5 Days of Christmas 2011: Holiday Candelabra

Yesterday, you visited my wine bottle candelabra, and I should have rightly called it a candelabrum. The term candelabra correctly applies to a pair or group of matching candelabrum. Today I’d like to celebrate the many beautiful candelabra that are available for purchase to upgrade your holiday experience.

Since it’s Hanukkah, I thought I’d start with one of the most interesting menorahs I have ever seen. This one is covered in Swarovski crystals.

If you celebrate Christmukkah, as some of my friends do, you can buy this nifty crossover ornament at Target.

If you’re more into traditional candelabra, here’s a nice one from Victorian Trading Company. For my more modern readers, you can buy beautiful glass candelabra at CB2.

Don’t forget that drippy candles will ruin your table and your table linens, so investing in a set of bobeches is a good thing. Here’s a handy little lifesaver from Victorian Trading Company.

And what was I doing last year five days before Christmas? Going to the doctor, the same thing I’m doing today. Last year I encouraged my readers to get a colonoscopy, and this year I’m seeing the allergist to find out why my throat’s been bothering me for ten years. I guess it’s about time…

24 Days of Christmas

One of the miracles of being a teacher is that there seems to be a never-ending supply of food that appears in the teachers’ lounge. My school is no exception, and every Wednesday we have the further treat of special breakfast provided by staff members. Each little group has its own theme; some groups pick Halloween and some pick Thanksgiving. We have patriotic breakfast themes and we have sports themes.  On December 1, 2010, we celebrated the first day of Hanukkah.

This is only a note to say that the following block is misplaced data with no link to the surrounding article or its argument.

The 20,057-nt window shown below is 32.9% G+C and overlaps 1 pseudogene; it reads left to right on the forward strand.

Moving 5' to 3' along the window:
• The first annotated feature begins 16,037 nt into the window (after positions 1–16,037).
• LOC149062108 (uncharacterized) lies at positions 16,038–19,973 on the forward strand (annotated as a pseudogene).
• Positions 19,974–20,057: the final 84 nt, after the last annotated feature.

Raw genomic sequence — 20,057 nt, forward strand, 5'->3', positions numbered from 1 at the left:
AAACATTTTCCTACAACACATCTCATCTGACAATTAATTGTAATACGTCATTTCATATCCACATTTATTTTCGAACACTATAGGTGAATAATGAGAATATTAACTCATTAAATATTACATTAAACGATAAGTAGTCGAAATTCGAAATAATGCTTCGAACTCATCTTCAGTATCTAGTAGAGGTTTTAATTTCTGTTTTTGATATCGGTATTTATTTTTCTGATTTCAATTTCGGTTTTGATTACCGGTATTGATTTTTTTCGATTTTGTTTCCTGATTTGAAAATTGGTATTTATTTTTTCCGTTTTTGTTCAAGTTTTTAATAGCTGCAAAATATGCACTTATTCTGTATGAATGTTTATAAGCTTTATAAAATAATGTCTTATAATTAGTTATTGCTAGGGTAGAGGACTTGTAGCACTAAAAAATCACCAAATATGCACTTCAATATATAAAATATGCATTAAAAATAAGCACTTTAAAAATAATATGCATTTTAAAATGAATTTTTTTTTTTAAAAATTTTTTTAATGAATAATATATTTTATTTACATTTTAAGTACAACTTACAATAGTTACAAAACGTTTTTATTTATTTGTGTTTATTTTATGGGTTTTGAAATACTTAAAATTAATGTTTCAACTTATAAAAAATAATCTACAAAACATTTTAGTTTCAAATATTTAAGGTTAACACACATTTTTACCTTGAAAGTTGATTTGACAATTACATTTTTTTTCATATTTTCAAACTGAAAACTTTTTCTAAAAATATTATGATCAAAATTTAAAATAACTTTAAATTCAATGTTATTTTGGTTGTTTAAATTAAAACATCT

I feel very privileged to work with colleagues who understand and respect the diversity of humankind. It does not offend me that the religious holiday of many of my friends was honored in my public school teachers’ lounge. On the contrary, it makes me recognize the miracle of living in a large city where diversity is the norm rather than the abnormal. At Christmastime, when Christians are celebrating our own miracle, I find it good for my spirit to be reminded of the miracle of light that Jesus himself must have celebrated.

Rabbi Laura Geller presents both a historic and a modern-day reflection on the miracle of Hanukkah in her article in the Huffington Post. In it, she discusses the courage that the Jews had to escape Egypt and to have faith for their future.

“What is the real miracle of Hanukkah? It is the miracle of human courage that empowers us to take risks for the future even in our imperfect, uncertain world. It is the courage, even in the darkest of times, to create our own light.”

On this 24th day before Christmas, remember that each of us can create our own small light in a dark world that desperately needs courage and faith for the future. With all of us working together, respecting our differences and celebrating our oneness, we can create a new miracle.

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